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Toshiba laptop goes up in smoke

Sony-made battery was covered by last year's recall

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Toshiba has no doubt left Sony feeling a little hot under the collar after announcing that yet another of the laptop battery packs made by its Japanese rival has burst into flames, nuking the notebook good and proper.

Although Toshiba kept specific details of the blaze close to its chest, the company confirmed that the incident took place last month and was caused by a short-circuit within the battery.

Such fires are thought to be caused by irregularities within lithium-ion batteries. Sony has said that - in this case - the fire was caused by microscopic metal particles getting inside the battery and causing it to short-circuit.

Toshiba added that the battery was one which should have been replaced under the swap-out scheme it embarked upon last year following a spate of fires caused by malfunctioning Sony-made batteries.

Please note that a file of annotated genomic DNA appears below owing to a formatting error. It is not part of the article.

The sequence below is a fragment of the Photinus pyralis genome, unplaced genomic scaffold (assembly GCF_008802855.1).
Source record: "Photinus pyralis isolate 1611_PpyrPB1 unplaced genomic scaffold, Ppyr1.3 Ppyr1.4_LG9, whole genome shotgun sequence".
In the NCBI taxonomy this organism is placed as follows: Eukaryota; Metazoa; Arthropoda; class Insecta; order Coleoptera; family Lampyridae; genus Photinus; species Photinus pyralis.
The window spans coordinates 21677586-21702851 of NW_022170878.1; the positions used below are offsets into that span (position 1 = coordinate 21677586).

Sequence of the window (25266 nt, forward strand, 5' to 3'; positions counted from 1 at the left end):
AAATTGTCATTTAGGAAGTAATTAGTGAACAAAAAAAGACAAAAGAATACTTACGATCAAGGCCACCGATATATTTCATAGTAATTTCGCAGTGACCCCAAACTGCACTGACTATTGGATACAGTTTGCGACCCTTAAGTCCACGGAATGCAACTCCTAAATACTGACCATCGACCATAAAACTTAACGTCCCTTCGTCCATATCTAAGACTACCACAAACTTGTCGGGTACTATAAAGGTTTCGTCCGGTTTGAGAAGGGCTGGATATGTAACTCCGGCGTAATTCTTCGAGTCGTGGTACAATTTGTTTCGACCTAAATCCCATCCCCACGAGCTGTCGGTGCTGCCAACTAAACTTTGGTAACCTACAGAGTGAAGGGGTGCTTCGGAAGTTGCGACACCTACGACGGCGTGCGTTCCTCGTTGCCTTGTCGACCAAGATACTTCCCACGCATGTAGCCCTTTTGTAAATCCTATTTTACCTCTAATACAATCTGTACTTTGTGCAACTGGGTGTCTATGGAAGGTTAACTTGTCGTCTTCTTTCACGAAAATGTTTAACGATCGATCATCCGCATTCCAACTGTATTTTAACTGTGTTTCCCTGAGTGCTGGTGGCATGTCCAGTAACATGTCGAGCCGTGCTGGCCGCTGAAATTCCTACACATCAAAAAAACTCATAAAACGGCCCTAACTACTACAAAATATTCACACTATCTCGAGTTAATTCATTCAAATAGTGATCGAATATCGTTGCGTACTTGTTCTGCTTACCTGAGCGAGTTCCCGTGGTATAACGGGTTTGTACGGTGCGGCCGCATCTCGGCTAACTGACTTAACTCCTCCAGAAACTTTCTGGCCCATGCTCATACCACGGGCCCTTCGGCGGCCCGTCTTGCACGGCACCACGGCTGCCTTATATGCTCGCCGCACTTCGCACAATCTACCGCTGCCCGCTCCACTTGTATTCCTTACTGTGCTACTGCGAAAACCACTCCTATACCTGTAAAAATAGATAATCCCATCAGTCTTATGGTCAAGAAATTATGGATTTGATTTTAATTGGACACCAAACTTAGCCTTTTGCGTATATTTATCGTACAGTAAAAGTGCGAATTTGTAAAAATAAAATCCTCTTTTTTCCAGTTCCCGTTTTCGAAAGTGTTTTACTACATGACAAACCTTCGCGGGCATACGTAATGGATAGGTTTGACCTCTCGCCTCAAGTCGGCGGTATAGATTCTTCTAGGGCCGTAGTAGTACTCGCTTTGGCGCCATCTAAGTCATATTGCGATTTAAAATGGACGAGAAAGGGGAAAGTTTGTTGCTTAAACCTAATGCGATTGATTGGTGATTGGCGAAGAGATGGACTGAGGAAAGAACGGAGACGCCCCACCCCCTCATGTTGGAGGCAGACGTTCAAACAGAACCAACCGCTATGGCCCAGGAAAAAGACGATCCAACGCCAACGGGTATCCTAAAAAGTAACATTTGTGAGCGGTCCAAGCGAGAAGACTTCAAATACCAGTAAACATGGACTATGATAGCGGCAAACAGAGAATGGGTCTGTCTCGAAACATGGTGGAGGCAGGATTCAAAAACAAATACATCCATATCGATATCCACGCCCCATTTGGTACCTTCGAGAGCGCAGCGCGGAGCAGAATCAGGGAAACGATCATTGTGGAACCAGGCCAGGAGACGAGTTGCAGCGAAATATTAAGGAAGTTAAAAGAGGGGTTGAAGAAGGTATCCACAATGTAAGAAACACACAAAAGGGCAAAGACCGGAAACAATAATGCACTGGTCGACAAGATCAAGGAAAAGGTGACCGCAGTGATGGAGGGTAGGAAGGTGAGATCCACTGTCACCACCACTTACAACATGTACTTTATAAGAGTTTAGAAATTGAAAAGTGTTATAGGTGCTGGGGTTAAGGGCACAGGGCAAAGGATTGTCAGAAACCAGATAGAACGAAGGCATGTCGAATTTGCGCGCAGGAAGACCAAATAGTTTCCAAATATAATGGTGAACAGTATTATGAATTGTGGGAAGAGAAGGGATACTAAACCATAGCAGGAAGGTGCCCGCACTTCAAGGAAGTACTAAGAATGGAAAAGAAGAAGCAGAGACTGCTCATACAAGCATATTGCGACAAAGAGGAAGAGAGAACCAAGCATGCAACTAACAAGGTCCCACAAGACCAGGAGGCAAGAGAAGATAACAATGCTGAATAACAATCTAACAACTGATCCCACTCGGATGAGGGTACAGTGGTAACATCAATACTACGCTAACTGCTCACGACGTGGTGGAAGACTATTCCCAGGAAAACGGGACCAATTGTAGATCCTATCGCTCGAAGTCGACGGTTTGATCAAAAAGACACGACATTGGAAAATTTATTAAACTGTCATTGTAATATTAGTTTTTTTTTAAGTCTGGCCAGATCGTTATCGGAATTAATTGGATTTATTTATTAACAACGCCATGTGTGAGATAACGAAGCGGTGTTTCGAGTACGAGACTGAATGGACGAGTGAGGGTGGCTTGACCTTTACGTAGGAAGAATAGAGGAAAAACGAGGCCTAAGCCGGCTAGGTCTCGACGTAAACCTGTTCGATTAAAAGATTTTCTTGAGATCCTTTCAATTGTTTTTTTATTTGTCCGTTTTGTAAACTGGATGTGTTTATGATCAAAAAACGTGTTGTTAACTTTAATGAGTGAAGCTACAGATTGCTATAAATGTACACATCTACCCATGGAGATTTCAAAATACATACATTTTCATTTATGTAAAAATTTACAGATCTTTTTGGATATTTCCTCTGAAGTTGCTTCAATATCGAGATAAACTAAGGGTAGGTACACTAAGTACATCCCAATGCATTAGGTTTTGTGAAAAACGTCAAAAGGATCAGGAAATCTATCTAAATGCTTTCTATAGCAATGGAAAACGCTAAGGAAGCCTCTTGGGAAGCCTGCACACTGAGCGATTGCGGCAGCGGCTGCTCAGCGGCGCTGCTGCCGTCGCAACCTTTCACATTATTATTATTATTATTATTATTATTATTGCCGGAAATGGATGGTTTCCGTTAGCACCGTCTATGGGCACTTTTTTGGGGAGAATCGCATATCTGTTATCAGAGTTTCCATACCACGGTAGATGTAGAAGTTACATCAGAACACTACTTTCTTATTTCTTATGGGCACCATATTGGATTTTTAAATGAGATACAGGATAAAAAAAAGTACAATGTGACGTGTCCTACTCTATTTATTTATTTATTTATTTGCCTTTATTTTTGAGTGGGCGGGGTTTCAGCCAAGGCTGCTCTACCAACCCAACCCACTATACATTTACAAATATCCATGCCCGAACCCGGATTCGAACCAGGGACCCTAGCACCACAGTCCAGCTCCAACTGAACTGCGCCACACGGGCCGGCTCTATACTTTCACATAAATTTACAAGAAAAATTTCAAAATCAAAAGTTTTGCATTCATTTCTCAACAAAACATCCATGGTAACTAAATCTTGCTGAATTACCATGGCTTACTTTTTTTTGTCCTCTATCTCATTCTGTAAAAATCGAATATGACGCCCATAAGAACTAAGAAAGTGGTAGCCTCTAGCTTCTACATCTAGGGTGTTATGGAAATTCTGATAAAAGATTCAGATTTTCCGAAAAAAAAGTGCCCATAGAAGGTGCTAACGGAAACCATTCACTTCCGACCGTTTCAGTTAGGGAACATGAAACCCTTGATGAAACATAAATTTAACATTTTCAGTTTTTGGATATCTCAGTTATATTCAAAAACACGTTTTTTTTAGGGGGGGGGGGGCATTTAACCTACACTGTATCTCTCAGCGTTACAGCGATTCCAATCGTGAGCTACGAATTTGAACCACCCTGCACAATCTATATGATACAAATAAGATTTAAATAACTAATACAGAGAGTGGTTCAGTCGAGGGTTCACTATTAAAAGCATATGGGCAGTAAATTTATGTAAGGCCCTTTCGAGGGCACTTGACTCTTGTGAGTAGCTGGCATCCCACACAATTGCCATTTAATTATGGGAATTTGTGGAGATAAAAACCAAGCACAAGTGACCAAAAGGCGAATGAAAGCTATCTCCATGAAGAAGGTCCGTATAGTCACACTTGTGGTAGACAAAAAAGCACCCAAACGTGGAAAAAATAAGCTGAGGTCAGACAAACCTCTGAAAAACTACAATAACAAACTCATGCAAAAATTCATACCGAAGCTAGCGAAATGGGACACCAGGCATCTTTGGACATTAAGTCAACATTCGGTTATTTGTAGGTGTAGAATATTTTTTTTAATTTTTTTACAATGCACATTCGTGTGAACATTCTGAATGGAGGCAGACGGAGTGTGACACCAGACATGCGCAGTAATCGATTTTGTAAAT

Toshiba warned customers who have not yet returned batteries included in the recall to do so pronto. The recall is a global one.

Laptop battery fires have now become a widespread talking point and multiple vendors have already been caught out by similar incidents, including Lenovo, Fujitsu and Apple.

The scale of the problem has even prompted the U.S. Department of Transportation to begin warning passengers to take precautions while flying with a laptop or mobile phone.

Panasonic, meanwhile, has turned this fear into a sales opportunity by designing a "safe" lithium-ion rechargeable battery, which works by inserting a layer of heat-resistant insulating material to prevent fire-starting internal short-circuits.

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